This is Biblical righteousness: being a part of a community and caring about the wellbeing of the community. We see some of this around here with #CharlotteRising and the revitalization of our community. We see it in our ReVision work and our plans for the Bostwick Commons.

But the Gospel adds a twist, doesn’t it? Following Jesus means caring the way Jesus cares, and for the ones Jesus cares for: the widow, the orphan, the leper, the prostitute, the sinner, the tax collector, the Samaritan, the possessed, the unclean, the ailing. Jesus spends most of his time on those who do not enjoy the benefits of the community. Today this might mean:

  • People who cannot get a job,
  • People who are hunger for healthy food and thirst for clean water,
  • People who live in the woods behind St. Mary, behind the fairgrounds, under the Interstate, on their cousin’s couch, or in their car, even in the dead of winter,
  • People who know the hours of Eaton Clothing and Furniture, Helping Hands, St. Vincent DePaul Society, community dinners, because that is how they survive,
  • People who have a criminal record and are trapped. If you tell the truth on a job application, who will hire you? If you leave it off you can be fired for lying on the application,
  • People who are addicted to meth, or heroin, which is making a scary comeback, or who find making or selling these drugs to be better money than working,
  • People who cannot read, or cannot read well,
  • People who are struggling on Step 3 of a 12 Step program and are scared to death they will drink again…

These people hunger and thirst for righteousness. They long for the care of the community than can help when they have too far to go and their emotional bank account is already way overdrawn.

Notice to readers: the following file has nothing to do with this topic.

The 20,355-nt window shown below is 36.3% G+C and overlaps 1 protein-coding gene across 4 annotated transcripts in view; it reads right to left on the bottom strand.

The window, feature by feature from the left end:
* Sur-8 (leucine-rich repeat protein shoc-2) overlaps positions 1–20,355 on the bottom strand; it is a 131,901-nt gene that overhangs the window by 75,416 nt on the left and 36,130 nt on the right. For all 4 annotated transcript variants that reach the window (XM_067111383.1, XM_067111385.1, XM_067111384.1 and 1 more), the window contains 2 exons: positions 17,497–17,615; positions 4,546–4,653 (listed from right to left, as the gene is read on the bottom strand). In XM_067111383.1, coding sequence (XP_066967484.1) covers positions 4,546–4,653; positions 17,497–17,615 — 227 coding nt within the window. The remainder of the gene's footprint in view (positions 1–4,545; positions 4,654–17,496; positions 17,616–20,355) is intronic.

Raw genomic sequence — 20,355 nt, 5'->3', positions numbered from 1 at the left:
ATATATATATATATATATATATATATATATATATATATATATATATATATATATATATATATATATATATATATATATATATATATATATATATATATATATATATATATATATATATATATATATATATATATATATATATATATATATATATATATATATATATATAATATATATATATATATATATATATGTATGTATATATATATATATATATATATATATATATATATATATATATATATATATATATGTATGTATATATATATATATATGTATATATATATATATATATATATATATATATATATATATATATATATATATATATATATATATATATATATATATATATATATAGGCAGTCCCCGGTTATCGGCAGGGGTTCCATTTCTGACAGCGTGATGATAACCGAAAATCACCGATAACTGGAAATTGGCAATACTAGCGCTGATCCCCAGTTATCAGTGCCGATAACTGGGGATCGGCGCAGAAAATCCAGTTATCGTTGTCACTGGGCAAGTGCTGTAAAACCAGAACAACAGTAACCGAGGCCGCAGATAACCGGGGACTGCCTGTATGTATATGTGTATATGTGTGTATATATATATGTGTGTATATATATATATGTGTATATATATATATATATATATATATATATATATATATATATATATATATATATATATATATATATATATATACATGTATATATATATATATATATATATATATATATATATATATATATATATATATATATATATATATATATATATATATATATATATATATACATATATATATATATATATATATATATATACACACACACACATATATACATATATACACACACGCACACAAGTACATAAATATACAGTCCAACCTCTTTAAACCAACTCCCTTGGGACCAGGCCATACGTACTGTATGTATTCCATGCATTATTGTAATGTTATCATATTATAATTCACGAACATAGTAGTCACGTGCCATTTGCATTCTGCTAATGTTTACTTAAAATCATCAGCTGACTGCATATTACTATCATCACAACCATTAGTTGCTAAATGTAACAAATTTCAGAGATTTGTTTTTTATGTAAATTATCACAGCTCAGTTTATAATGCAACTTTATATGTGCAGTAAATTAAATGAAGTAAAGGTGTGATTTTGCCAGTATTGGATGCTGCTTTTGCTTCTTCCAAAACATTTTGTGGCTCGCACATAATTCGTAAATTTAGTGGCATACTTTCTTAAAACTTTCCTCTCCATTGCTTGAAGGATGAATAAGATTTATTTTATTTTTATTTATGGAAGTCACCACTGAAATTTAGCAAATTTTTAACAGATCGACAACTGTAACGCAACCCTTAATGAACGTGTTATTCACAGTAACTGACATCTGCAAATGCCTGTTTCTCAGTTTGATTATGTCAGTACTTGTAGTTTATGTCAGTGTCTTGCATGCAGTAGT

With Jesus, there is no righteousness that does not include caring for those at the margins, the immigrant, the refugee, the poor, the hungry, the desperate, the other.

And the blessings Jesus speaks in Matthew do not mean “Don’t worry about them, they are gonna get blessed somehow anyway.” Nor does he mean, “this life stinks, but when they get to heaven, they will be blessed.”

Jesus speaks something new into being. God’s favor is upon

  • those who are poor in spirit
  • those who are mourning
  • those who are trampled upon
  • those who are hungering and thirsting for righteousness,

because a community that begins and ends with its trust in God will recognize that they are to care for these as well and they do so.

And God’s favor is upon:

  • those who practice mercy,
  • those who seek to let God’s perfect love cast the fear out of their hearts,
  • those who seek to create shalom and wholeness and welcome for the outsider
  • and those who are willing to do these things even when, especially when, it is difficult or unpopular or dangerous or defies the powers that be.

This is Biblical righteousness: to care for our community, but especially the least of these in our midst as Jesus did.

And this is what blessing means: God’s favor is upon those who care for the least of these in our midst and upon those who need such care.

Let us be a church that is blessed because we seek to be righteous.

Thanks be to God.
Amen.